I’ve been thinking about why the idea of “training for a job” is problematic to me, and I think the reason is not that I think training is bad, but rather I’m worried about the “hidden curriculum.”
People learn customs, and ideas from their environment, and I’m wondering what is the “hidden curriculum” at “UoP.” What are the customs, ideas, and taboos that get taught and are the ones that should be taught? Let me name a few of the ideas
1) if you can’t measure it, it doesn’t matter
2) if it isn’t on the test, it doesn’t matter
3) if it doesn’t increase your salary, it doesn’t matter
4) the teacher should determine what books to read
5) collaboration between students is good
6) collaboration between teachers is bad
We don’t want to go on a “witch hunt” here. Just because it is part of the hidden curriculum doesn’t mean it is bad which is why I included 5) I don’t think that UoP encourages students to work together is bad. I think it is good.
Let me talk about 5) some more, since this is one area where UoP gets it right.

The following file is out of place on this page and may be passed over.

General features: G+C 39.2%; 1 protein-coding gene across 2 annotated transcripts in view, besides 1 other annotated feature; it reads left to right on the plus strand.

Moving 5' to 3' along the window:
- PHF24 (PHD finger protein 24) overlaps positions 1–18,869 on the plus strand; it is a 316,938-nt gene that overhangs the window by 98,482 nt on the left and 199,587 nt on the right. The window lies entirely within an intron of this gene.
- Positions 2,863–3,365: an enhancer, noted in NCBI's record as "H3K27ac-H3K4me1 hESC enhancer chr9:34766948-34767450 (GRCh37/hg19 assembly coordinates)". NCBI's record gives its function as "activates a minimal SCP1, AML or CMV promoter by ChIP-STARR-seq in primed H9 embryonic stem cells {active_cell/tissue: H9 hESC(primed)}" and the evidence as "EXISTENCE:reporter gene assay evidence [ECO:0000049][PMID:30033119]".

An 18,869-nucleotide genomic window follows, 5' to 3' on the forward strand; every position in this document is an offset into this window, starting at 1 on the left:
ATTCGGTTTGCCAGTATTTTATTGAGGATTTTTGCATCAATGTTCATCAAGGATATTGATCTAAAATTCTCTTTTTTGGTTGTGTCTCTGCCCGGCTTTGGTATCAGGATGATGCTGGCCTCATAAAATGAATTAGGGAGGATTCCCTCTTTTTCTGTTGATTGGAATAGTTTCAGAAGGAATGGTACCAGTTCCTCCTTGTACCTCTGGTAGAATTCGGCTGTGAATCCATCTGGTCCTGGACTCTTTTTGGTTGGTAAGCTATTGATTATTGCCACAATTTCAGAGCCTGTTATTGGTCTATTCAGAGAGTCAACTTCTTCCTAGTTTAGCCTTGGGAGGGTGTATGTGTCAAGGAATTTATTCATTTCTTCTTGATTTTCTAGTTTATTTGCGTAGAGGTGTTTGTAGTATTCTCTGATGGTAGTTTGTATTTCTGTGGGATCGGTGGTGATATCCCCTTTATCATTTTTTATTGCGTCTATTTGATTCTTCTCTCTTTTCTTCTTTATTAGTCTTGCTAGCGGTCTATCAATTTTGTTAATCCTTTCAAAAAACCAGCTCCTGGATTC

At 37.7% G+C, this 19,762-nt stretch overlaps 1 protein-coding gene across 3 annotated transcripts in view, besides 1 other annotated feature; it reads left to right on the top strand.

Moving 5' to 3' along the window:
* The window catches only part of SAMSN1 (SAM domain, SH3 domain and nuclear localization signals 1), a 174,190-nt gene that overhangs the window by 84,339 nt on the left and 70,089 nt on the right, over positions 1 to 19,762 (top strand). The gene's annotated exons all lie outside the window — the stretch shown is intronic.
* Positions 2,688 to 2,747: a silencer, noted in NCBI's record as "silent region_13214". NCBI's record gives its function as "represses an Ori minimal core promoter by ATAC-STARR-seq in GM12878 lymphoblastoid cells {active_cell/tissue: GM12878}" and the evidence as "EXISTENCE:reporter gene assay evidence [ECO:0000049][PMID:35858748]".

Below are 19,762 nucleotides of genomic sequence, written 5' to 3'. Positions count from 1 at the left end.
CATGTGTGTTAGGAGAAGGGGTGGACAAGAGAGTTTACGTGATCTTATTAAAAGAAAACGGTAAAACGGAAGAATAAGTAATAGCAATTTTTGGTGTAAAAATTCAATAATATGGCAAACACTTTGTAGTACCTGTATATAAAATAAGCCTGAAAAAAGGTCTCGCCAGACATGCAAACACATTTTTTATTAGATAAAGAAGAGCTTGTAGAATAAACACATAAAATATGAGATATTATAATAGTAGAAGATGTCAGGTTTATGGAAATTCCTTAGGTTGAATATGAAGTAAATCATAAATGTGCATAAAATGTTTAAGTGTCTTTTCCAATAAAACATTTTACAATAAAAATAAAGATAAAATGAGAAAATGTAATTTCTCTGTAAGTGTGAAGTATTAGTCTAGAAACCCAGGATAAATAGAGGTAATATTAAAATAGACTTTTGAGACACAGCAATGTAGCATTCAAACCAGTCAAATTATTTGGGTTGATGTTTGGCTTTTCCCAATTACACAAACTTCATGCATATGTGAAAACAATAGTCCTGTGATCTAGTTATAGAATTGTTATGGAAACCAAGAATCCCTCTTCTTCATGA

One of the things that I think is funny if it weren’t so tragicly absurd is that in the undergraduate curriculum, copying someone else’s work is called “cheating.” In the modern workplace it is called “teamwork.” If you can get the job done by copying someone else’s work (and giving them credit) you are insane for not doing so.
The reason that teachers are so intent on catching cheaters is that the assignments that they give are so simplistic in order to make it easy to grade. If you really want to give a good homework problem in programming, you can make it so that every student produces a different answer and the students can talk about how to solve the problem, and if they are lucky enough to be able to solve it by copying something directly, GREAT!!! That’s how things work at work.
Yeah I can solve the problem in ten seconds by copying smith’s code, but I think I’ll write it from scratch which will take me five days.
The problem is that then the problem sets become hell to grade, but what in effect happens when there is a “cheating witchhunt” is that the teacher is imposing a dysfunctional educational structure on students, and then blaming them when the outcome is bad.
The UoP system really encourages collaboration which is a good thing.